P O BOX 8126, MADISON, WI 53708-8126 (608/266-9850)



ERD Case No. 200202957, EEOC Case No. 26GA201719

An administrative law judge (ALJ) for the Equal Rights Division of the Department of Workforce Development issued a decision in this matter. A timely petition for review was filed.

The commission has considered the petition and the positions of the parties, and it has reviewed the evidence submitted to the ALJ. Based on its review, the commission agrees with the decision of the ALJ, and it adopts the findings and conclusion in that decision as its own.


The decision of the administrative law judge (copy attached) is affirmed.

Dated and mailed July 30, 2003
malonca . rsd : 115 : 9

/s/ David B. Falstad, Chairman

/s/ James T. Flynn, Commissioner

/s/ Robert Glaser, Commissioner


This is a complaint of disability discrimination. A notice of hearing on the issue of probable cause was issued by the Equal Rights Division on March 5, 2003, stating that the hearing was scheduled to convene on May 14, 2003, at 9:00 a.m. The administrative law judge assigned to hear the case convened the hearing on the scheduled date and time, but the complainant failed to appear. The complainant explained this failure to appear in her petition for commission review as follows:

On May 14, 2003 I was scheduled for a hearing. To my knowledge the hearing was at 10:00 a.m. Upon arrival to that hearing I was notified that the hearing was not at the time in which I believed it to be, but at 9:00 a.m.

Section DWD 218.18(4) of the Wisconsin Administrative Code provides as follows:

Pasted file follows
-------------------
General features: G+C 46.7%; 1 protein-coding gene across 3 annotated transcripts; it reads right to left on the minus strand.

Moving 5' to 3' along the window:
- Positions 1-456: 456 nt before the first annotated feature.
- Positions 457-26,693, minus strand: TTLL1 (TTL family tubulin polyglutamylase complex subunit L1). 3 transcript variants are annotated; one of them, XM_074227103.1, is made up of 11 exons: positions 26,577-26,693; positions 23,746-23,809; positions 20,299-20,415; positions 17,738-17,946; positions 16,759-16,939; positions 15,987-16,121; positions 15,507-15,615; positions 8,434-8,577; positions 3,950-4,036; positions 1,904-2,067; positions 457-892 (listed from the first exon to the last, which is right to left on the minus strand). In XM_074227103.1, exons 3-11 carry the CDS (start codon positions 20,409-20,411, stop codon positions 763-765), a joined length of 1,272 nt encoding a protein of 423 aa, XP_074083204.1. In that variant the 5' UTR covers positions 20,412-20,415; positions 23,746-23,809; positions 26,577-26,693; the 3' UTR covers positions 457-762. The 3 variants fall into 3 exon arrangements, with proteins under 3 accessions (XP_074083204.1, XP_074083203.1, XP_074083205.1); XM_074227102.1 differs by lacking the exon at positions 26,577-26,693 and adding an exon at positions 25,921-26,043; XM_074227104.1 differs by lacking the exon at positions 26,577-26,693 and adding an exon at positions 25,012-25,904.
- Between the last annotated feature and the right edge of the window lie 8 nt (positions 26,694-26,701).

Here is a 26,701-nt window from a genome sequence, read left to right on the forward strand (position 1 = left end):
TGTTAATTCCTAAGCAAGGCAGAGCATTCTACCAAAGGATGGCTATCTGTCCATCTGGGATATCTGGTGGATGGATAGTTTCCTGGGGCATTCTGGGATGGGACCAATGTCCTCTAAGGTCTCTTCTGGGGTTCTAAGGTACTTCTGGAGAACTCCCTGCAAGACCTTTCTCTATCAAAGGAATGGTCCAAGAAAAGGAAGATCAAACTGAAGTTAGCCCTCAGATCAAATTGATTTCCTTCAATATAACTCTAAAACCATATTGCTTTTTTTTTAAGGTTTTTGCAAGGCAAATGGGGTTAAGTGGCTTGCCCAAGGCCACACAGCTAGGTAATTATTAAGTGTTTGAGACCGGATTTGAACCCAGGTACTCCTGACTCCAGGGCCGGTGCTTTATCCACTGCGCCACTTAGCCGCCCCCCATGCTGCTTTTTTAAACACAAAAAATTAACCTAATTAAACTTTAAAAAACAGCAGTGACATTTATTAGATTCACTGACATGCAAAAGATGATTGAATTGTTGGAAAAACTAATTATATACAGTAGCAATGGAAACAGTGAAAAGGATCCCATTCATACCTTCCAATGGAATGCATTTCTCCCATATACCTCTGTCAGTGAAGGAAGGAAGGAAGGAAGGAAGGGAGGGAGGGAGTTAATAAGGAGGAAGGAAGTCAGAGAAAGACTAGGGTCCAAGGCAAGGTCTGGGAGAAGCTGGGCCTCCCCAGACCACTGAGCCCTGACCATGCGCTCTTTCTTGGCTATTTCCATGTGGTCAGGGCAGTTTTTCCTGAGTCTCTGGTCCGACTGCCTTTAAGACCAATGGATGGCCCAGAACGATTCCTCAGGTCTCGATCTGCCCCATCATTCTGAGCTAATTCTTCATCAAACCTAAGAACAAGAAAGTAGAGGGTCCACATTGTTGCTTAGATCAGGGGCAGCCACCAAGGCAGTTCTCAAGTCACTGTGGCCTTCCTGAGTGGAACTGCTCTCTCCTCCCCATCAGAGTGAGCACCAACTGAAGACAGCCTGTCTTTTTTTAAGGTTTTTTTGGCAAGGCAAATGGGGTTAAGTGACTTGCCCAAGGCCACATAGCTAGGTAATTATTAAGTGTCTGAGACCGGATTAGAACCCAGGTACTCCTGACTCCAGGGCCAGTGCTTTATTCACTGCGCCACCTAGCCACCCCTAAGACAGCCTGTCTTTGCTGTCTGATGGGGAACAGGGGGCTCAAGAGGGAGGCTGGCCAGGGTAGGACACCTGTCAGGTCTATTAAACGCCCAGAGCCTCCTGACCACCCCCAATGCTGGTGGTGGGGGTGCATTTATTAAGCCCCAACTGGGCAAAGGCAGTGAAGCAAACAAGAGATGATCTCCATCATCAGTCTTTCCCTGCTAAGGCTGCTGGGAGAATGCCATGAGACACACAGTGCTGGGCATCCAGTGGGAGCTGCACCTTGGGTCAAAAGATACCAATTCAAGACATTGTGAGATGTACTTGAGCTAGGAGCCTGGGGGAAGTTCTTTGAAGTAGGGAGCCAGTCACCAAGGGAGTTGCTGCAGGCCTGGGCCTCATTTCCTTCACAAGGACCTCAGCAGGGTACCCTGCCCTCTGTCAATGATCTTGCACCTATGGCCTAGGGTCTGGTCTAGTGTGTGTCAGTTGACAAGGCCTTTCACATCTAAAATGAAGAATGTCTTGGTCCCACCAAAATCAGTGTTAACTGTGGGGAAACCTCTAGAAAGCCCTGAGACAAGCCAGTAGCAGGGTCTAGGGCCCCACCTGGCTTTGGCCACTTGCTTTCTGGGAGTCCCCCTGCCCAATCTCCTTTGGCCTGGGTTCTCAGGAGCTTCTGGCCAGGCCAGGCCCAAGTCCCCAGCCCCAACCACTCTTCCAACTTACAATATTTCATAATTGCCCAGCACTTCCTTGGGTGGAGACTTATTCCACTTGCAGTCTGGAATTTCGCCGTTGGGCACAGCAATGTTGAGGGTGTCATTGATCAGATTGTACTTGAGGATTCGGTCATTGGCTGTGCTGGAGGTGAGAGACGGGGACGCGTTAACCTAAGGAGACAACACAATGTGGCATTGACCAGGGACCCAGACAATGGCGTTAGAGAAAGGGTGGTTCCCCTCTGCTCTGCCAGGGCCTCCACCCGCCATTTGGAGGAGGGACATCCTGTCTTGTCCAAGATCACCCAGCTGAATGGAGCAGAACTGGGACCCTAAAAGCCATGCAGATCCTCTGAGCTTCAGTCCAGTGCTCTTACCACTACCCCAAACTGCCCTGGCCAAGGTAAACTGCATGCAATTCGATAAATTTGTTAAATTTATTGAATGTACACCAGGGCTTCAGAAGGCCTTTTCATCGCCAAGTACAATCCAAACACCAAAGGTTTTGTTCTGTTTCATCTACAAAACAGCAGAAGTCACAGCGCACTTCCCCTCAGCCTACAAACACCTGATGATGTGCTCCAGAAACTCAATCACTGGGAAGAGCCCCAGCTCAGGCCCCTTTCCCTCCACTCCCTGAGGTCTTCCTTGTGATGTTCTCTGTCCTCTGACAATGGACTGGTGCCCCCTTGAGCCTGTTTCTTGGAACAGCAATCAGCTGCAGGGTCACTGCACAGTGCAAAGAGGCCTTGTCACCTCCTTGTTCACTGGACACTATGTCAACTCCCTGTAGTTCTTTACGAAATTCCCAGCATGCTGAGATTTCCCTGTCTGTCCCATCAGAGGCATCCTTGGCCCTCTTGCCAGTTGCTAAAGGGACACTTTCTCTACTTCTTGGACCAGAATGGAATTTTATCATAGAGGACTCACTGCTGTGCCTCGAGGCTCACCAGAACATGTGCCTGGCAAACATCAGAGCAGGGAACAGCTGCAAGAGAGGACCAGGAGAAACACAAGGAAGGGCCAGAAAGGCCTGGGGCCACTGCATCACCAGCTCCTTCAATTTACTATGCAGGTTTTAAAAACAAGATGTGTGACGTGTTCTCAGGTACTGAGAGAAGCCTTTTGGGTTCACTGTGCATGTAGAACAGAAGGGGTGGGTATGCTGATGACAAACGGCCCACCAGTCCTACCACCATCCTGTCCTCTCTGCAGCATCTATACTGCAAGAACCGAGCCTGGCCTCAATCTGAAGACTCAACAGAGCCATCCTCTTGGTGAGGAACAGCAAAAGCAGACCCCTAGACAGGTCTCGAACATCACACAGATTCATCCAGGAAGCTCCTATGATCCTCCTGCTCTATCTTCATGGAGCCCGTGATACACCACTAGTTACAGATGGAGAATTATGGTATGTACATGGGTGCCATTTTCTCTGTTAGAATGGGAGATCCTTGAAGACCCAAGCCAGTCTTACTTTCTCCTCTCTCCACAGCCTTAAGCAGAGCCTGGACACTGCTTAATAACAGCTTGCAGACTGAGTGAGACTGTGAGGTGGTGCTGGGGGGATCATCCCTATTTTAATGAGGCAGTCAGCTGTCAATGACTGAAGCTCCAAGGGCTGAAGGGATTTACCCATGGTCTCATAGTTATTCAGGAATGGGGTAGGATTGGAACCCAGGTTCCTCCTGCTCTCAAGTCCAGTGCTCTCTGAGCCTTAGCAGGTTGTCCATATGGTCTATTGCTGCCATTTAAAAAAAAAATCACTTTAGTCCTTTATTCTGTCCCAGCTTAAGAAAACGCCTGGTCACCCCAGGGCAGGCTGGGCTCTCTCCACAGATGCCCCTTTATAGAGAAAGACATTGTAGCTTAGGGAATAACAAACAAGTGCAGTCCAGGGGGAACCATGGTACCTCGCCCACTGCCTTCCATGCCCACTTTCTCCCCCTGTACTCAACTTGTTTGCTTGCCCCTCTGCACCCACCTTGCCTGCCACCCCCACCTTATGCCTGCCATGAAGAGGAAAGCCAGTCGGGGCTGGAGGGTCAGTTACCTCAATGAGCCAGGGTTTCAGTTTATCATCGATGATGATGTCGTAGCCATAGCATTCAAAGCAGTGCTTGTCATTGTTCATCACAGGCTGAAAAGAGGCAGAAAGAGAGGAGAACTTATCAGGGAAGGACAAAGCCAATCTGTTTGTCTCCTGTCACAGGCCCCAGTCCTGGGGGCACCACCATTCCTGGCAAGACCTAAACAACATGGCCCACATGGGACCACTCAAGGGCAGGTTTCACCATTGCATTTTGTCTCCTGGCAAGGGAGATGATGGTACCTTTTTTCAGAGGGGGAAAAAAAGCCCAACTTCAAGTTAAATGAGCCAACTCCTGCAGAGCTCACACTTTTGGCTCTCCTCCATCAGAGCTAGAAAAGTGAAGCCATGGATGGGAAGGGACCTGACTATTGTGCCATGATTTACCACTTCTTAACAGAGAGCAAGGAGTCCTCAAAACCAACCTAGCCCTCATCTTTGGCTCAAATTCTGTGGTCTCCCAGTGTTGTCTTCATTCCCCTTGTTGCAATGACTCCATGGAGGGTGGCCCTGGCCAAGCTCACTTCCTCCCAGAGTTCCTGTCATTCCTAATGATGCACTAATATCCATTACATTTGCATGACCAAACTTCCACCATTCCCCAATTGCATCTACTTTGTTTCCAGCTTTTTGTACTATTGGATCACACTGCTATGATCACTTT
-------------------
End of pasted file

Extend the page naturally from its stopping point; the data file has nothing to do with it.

(4) FAILURE TO APPEAR AT HEARING. If the complainant fails to appear at the hearing, either in person or by a representative authorized to proceed on behalf of the complainant, the administrative law judge shall dismiss the complaint. If the respondent fails to appear at the hearing, the hearing shall proceed as scheduled. If, within 10 days after the date of hearing, any party who failed to appear shows good cause in writing for the failure to appear, the administrative law judge may reopen the hearing.

A non-appearing complainant, in a petition to the commission, must demonstrate that she had good cause for her failure to appear at the hearing, i.e., that her failure resulted from excusable neglect, and must explain this failure to appear with a degree of specificity adequate to allow a reasoned assessment by the decision maker of whether it is probable that "good cause" could be established. Mason v. ASI Technologies, ERD Case No. 199703647 (LIRC April 17, 1998). The complainant offers few specifics in her explanation. The most reasonable inference which may be drawn from the specifics she does provide is that she received the hearing notice but appeared at the hearing one hour after the notice indicated it was scheduled to commence because she failed to carefully read it. This is not sufficient to show good cause.

cc: Attorney Stephen L. Knowles

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uploaded 2004/06/16